WARNING: This article contains spoilers regarding Season 4 of AMC's Breaking Bad.
All Hail The King.
Four simple words pack a powerful punch in the new Breaking Bad Season 5 poster, released Monday. The photo features antihero Walter White, played by actor Bryan Cranston, seated on a lawn chair in a vacant warehouse, surrounding by stacks of money and containers of infamous blue methamphetamine.
The Season 5 poster might only offer one cursory phrase, All Hail The King, but the overall message is much more significant.
In the official posters for Season 1 through Season 4, the imagery is much less commanding. The Season 1 poster featured Walter White standing pantsless in the desert, gun in hand, with the caption Change the Equation. Posters for Seasons 2 and 3 featured Walter White and fellow cook Jesse Pinkman dressed in hazmat gear in the desert. And the Season 4 poster featured an up-close shot of White alongside the cautionary label Warning: Extremely Volatile.
The Breaking Bad Season 5 poster is both formidable and intense. It is the first time the actual drug is pictured and White's position is asserted; it paints a powerful portrait of what is to come in the final season.
Breaking Bad left off with a riveting Season 4.
A guy opens his door and gets shot, and you think that of me? No. I am the one who knocks, Walter White uttered to wife Skyler in the beginning of the season. And Walter displayed this dominance come the finale.
Season 4 ended last October with Episode 13, Face Off. Walt and Jesse are determined to topple the reign of Gus, although the two men had been at odds for a majority of the season. Hank and the DEA are getting closer to blowing the lid off Gus' entire operation, which would, in turn, bring down both Walt and Jesse.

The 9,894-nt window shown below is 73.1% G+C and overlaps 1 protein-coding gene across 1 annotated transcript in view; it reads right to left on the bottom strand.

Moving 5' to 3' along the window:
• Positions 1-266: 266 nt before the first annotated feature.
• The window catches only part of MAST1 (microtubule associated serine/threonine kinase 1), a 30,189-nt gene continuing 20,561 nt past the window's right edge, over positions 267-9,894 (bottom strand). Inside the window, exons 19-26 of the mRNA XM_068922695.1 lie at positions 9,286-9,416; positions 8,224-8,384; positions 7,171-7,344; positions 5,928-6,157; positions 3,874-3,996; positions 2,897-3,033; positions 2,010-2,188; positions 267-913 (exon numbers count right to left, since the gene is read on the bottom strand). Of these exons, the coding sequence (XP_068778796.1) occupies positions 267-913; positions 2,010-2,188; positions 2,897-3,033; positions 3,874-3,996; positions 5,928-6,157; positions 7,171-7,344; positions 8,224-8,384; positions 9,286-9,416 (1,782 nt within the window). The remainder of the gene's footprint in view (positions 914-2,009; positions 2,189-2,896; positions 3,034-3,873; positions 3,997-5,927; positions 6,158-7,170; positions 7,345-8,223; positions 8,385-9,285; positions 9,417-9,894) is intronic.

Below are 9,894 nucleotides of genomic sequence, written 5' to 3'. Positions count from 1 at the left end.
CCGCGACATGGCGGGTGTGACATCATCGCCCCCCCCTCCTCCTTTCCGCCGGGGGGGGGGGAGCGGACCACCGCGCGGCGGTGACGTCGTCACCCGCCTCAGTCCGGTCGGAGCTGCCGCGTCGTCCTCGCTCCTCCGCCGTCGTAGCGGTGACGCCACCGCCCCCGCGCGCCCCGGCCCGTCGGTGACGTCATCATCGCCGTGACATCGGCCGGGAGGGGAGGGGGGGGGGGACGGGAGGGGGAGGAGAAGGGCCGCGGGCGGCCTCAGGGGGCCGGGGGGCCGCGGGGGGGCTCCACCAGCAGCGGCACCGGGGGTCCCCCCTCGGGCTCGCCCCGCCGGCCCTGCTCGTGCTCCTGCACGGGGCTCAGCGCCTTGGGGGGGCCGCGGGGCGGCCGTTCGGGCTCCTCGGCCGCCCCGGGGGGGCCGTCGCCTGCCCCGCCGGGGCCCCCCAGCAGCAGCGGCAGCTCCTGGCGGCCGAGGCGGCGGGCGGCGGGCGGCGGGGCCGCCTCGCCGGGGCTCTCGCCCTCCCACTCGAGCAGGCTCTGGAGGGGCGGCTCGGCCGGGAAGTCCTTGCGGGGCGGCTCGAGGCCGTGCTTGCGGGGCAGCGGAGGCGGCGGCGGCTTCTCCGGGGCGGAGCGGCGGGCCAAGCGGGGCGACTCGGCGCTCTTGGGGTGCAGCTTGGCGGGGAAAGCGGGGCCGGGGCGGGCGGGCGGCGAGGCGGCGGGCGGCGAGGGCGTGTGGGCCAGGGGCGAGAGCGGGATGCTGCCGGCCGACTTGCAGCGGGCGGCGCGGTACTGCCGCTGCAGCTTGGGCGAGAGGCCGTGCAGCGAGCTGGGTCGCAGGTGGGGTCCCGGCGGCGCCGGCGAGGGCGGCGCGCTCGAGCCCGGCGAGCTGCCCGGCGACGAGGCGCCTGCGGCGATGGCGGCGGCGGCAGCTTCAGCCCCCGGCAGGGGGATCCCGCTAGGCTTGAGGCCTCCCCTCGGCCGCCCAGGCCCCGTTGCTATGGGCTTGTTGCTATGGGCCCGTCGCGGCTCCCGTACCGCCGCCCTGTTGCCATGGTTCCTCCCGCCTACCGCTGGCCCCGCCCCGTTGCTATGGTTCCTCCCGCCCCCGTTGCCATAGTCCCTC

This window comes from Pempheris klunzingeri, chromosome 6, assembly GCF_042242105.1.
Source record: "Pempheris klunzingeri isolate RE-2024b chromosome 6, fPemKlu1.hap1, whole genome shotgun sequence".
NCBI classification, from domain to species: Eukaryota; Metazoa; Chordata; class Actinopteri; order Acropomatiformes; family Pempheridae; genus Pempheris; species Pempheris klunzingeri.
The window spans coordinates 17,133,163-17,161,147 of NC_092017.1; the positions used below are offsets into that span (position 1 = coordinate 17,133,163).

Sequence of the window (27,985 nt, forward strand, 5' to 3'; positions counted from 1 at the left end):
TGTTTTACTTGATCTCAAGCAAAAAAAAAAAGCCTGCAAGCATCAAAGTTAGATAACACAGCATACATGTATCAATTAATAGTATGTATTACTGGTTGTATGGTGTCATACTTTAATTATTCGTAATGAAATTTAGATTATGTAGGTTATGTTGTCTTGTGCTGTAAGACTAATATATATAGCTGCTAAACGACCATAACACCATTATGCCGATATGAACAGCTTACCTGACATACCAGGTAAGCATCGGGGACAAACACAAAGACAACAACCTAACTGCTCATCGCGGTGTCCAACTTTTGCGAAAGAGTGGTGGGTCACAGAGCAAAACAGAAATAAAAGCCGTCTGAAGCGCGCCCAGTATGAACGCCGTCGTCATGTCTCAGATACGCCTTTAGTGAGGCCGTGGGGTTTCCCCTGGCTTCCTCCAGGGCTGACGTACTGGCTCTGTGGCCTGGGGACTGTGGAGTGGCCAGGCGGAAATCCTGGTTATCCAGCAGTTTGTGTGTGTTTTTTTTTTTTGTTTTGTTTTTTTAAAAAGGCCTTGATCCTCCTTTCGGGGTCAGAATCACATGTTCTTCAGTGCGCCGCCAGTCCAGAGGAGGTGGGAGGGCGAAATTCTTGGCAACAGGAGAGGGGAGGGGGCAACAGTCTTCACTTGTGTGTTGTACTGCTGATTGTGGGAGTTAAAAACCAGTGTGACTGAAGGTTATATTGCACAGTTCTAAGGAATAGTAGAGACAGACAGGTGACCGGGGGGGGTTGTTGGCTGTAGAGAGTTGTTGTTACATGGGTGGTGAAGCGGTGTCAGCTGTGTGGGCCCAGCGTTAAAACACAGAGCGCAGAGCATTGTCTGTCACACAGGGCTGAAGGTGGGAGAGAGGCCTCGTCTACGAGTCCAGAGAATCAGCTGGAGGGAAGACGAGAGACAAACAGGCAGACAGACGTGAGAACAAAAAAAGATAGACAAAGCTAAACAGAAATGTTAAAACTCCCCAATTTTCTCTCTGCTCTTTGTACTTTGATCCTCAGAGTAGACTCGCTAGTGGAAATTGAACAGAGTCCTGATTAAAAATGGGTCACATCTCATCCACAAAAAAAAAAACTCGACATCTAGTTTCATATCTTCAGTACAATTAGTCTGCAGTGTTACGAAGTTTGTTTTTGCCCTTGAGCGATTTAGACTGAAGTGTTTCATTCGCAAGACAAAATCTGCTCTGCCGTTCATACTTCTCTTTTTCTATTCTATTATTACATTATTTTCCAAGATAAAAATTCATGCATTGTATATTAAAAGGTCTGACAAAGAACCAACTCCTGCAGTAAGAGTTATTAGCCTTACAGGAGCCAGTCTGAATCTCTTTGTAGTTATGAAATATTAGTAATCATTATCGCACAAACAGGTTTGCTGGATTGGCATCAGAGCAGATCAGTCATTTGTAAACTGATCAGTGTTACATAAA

Jesse is preoccupied with the health of Andrea's son, Brock, who was rushed to the hospital. Jesse fears that his ricin-filled cigarette is to blame; but Walt convinces his partner that Gus has never shied away from using children as pawns in his power-plays.
After a failed attempt at killing Gus with a car bomb, Walt looks to former foe Hector Salamanca for help.
I know you despise me, Walt says. And I know how badly you want to see me dead. But I'm willing to bet I know a man that you hate even more.
Hector sacrifices himself to kill Gus with a planted bomb. Although half his face is blown off, the met kingpin maintains his composure until the very end, reaching for his lapel and straightening his tie like the dignified gentleman he always tried to be.
After Gus' death, Walter and Jesse go to destroy the super-lab and any evidence of their involvement in the meth production. The two finish their job and Jesse returns to see Brock. Atop the hospital parking lot, Jesse tells Walt that the boy will live. He reveals that it was not ricin that he ingested, but sweet red berries from Lily of the Valley, a poisonous woodland flowering plant. Kids accidently eat such wild vegetation all the time; Gus was not behind it.
This realization forces Jesse to grapple with the bombing. He needed to die, right? he asks.
The final shot of the finale episode of Breaking Bad Season 4 shows Walt sitting in his backyard. The camera zooms in on a plant next to him. The label reads Lily of the Valley.
The history of 'Breaking Bad' is a series of ethical lines crossed; there's a reason the show is called what it is, wrote TIME Magazine's James Poniewozik. Walt began as a meek, resigned-if resentful-chemistry teacher. Then he started cooking meth. Then he killed, in self-defense. He let a young woman die. He indirectly, through his callousness, caused an air disaster. He killed again. He indirectly got his brother-in-law shot, and excused Gus for allowing it. He had another meth cooker, who did nothing to him, murdered so he could live. Always with the rationalization that he was a decent man, that he would not harm the truly innocent, that he would never willingly endanger a child...Then he willingly endangered a child.
Season 5 of the AMC hit series begins Sunday, July 15, at 10 p.m. Breaking Bad is one of AMC's most popular series. The Vince Gilligan-produced drama premiered in 2008, starring Bryan Cranston and Aaron Paul. AMC announced in August that the fifth season of Breaking Bad will be its last. The fifth season will consist of 16 episodes, split into two parts of eight episodes each, airing in 2012 and 2013.